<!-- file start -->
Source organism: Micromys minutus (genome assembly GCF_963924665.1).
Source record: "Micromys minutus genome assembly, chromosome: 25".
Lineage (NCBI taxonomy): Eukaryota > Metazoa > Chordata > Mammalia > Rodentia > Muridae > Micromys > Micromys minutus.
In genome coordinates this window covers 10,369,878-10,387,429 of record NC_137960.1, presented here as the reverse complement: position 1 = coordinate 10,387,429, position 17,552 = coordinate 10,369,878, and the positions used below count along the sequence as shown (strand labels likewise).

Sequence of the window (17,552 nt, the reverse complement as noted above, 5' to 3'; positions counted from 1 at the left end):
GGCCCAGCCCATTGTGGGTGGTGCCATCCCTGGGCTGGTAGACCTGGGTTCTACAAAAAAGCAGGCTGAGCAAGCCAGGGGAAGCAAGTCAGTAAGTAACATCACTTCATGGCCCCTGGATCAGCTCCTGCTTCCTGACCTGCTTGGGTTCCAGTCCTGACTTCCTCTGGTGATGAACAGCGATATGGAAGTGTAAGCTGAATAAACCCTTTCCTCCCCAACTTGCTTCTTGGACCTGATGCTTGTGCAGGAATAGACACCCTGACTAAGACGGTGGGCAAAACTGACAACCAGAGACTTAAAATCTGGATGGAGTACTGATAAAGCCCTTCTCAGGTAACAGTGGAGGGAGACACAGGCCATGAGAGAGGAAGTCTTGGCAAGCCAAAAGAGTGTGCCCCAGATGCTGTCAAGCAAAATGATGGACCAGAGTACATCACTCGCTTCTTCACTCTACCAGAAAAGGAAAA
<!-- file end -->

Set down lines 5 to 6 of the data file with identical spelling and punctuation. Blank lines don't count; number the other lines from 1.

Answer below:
Sequence of the window (17,552 nt, the reverse complement as noted above, 5' to 3'; positions counted from 1 at the left end):
GGCCCAGCCCATTGTGGGTGGTGCCATCCCTGGGCTGGTAGACCTGGGTTCTACAAAAAAGCAGGCTGAGCAAGCCAGGGGAAGCAAGTCAGTAAGTAACATCACTTCATGGCCCCTGGATCAGCTCCTGCTTCCTGACCTGCTTGGGTTCCAGTCCTGACTTCCTCTGGTGATGAACAGCGATATGGAAGTGTAAGCTGAATAAACCCTTTCCTCCCCAACTTGCTTCTTGGACCTGATGCTTGTGCAGGAATAGACACCCTGACTAAGACGGTGGGCAAAACTGACAACCAGAGACTTAAAATCTGGATGGAGTACTGATAAAGCCCTTCTCAGGTAACAGTGGAGGGAGACACAGGCCATGAGAGAGGAAGTCTTGGCAAGCCAAAAGAGTGTGCCCCAGATGCTGTCAAGCAAAATGATGGACCAGAGTACATCACTCGCTTCTTCACTCTACCAGAAAAGGAAAA